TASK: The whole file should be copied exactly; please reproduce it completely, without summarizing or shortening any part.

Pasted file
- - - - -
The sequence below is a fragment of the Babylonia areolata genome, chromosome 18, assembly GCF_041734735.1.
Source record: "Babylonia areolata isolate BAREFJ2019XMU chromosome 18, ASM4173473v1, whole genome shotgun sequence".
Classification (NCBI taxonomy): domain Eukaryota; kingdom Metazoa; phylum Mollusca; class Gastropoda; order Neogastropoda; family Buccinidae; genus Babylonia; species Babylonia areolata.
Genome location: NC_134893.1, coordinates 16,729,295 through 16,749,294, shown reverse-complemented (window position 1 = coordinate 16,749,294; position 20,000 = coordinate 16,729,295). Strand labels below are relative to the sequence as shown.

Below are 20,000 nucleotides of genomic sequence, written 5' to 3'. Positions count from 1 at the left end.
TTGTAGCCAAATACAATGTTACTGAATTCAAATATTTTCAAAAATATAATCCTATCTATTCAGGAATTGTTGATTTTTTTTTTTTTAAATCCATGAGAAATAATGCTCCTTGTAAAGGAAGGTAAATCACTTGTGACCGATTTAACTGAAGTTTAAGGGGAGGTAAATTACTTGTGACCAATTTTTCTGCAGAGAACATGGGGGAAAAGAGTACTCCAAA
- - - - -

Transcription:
The sequence below is a fragment of the Babylonia areolata genome, chromosome 18, assembly GCF_041734735.1.
Source record: "Babylonia areolata isolate BAREFJ2019XMU chromosome 18, ASM4173473v1, whole genome shotgun sequence".
Classification (NCBI taxonomy): domain Eukaryota; kingdom Metazoa; phylum Mollusca; class Gastropoda; order Neogastropoda; family Buccinidae; genus Babylonia; species Babylonia areolata.
Genome location: NC_134893.1, coordinates 16,729,295 through 16,749,294, shown reverse-complemented (window position 1 = coordinate 16,749,294; position 20,000 = coordinate 16,729,295). Strand labels below are relative to the sequence as shown.

Below are 20,000 nucleotides of genomic sequence, written 5' to 3'. Positions count from 1 at the left end.
TTGTAGCCAAATACAATGTTACTGAATTCAAATATTTTCAAAAATATAATCCTATCTATTCAGGAATTGTTGATTTTTTTTTTTTTAAATCCATGAGAAATAATGCTCCTTGTAAAGGAAGGTAAATCACTTGTGACCGATTTAACTGAAGTTTAAGGGGAGGTAAATTACTTGTGACCAATTTTTCTGCAGAGAACATGGGGGAAAAGAGTACTCCAAA